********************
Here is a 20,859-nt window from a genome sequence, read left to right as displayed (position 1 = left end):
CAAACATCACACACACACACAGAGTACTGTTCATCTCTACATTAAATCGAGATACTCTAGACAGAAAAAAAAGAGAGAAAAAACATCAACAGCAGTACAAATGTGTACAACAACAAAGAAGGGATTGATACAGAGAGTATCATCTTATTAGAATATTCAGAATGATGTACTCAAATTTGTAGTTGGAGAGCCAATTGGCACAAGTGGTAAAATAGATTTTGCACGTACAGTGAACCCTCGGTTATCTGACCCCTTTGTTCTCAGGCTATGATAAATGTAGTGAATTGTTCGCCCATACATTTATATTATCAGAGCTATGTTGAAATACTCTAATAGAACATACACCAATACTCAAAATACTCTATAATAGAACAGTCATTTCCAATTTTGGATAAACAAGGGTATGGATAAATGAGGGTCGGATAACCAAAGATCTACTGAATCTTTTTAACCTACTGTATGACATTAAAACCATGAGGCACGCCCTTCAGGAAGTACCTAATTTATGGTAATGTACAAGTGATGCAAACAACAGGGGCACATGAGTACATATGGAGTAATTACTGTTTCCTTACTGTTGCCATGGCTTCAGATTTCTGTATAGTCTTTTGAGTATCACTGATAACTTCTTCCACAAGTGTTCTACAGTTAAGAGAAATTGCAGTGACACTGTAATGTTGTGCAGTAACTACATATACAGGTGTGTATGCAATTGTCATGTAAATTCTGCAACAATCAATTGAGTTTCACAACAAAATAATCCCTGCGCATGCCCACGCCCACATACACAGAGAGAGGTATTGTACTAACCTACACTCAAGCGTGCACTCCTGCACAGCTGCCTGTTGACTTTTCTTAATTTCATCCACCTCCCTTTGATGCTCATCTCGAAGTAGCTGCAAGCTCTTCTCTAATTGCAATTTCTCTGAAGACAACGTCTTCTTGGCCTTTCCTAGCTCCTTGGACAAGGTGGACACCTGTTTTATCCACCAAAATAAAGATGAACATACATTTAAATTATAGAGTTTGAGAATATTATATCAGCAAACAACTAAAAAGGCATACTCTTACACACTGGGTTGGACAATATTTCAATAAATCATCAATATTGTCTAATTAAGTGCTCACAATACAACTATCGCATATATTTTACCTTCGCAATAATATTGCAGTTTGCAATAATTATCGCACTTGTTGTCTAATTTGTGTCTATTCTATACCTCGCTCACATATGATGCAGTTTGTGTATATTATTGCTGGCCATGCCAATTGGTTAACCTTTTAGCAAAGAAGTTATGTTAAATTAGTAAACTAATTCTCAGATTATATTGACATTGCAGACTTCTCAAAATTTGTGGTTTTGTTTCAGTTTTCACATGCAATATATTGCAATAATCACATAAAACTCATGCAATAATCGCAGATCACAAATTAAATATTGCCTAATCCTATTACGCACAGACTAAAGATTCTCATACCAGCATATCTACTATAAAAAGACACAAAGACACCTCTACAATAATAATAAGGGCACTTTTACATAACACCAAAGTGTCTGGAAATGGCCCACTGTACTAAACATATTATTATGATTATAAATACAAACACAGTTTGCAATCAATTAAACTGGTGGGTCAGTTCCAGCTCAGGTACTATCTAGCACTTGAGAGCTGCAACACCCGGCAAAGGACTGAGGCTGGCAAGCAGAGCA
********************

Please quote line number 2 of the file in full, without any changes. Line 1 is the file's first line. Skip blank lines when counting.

CAAACATCACACACACACACAGAGTACTGTTCATCTCTACATTAAATCGAGATACTCTAGACAGAAAAAAAAGAGAGAAAAAACATCAACAGCAGTACAAATGTGTACAACAACAAAGAAGGGATTGATACAGAGAGTATCATCTTATTAGAATATTCAGAATGATGTACTCAAATTTGTAGTTGGAGAGCCAATTGGCACAAGTGGTAAAATAGATTTTGCACGTACAGTGAACCCTCGGTTATCTGACCCCTTTGTTCTCAGGCTATGATAAATGTAGTGAATTGTTCGCCCATACATTTATATTATCAGAGCTATGTTGAAATACTCTAATAGAACATACACCAATACTCAAAATACTCTATAATAGAACAGTCATTTCCAATTTTGGATAAACAAGGGTATGGATAAATGAGGGTCGGATAACCAAAGATCTACTGAATCTTTTTAACCTACTGTATGACATTAAAACCATGAGGCACGCCCTTCAGGAAGTACCTAATTTATGGTAATGTACAAGTGATGCAAACAACAGGGGCACATGAGTACATATGGAGTAATTACTGTTTCCTTACTGTTGCCATGGCTTCAGATTTCTGTATAGTCTTTTGAGTATCACTGATAACTTCTTCCACAAGTGTTCTACAGTTAAGAGAAATTGCAGTGACACTGTAATGTTGTGCAGTAACTACATATACAGGTGTGTATGCAATTGTCATGTAAATTCTGCAACAATCAATTGAGTTTCACAACAAAATAATCCCTGCGCATGCCCACGCCCACATACACAGAGAGAGGTATTGTACTAACCTACACTCAAGCGTGCACTCCTGCACAGCTGCCTGTTGACTTTTCTTAATTTCATCCACCTCCCTTTGATGCTCATCTCGAAGTAGCTGCAAGCTCTTCTCTAATTGCAATTTCTCTGAAGACAACGTCTTCTTGGCCTTTCCTAGCTCCTTGGACAAGGTGGACACCTGTTTTATCCACCAAAATAAAGATGAACATACATTTAAATTATAGAGTTTGAGAATATTATATCAGCAAACAACTAAAAAGGCATACTCTTACACACTGGGTTGGACAATATTTCAATAAATCATCAATATTGTCTAATTAAGTGCTCACAATACAACTATCGCATATATTTTACCTTCGCAATAATATTGCAGTTTGCAATAATTATCGCACTTGTTGTCTAATTTGTGTCTATTCTATACCTCGCTCACATATGATGCAGTTTGTGTATATTATTGCTGGCCATGCCAATTGGTTAACCTTTTAGCAAAGAAGTTATGTTAAATTAGTAAACTAATTCTCAGATTATATTGACATTGCAGACTTCTCAAAATTTGTGGTTTTGTTTCAGTTTTCACATGCAATATATTGCAATAATCACATAAAACTCATGCAATAATCGCAGATCACAAATTAAATATTGCCTAATCCTATTACGCACAGACTAAAGATTCTCATACCAGCATATCTACTATAAAAAGACACAAAGACACCTCTACAATAATAATAAGGGCACTTTTACATAACACCAAAGTGTCTGGAAATGGCCCACTGTACTAAACATATTATTATGATTATAAATACAAACACAGTTTGCAATCAATTAAACTGGTGGGTCAGTTCCAGCTCAGGTACTATCTAGCACTTGAGAGCTGCAACACCCGGCAAAGGACTGAGGCTGGCAAGCAGAGCA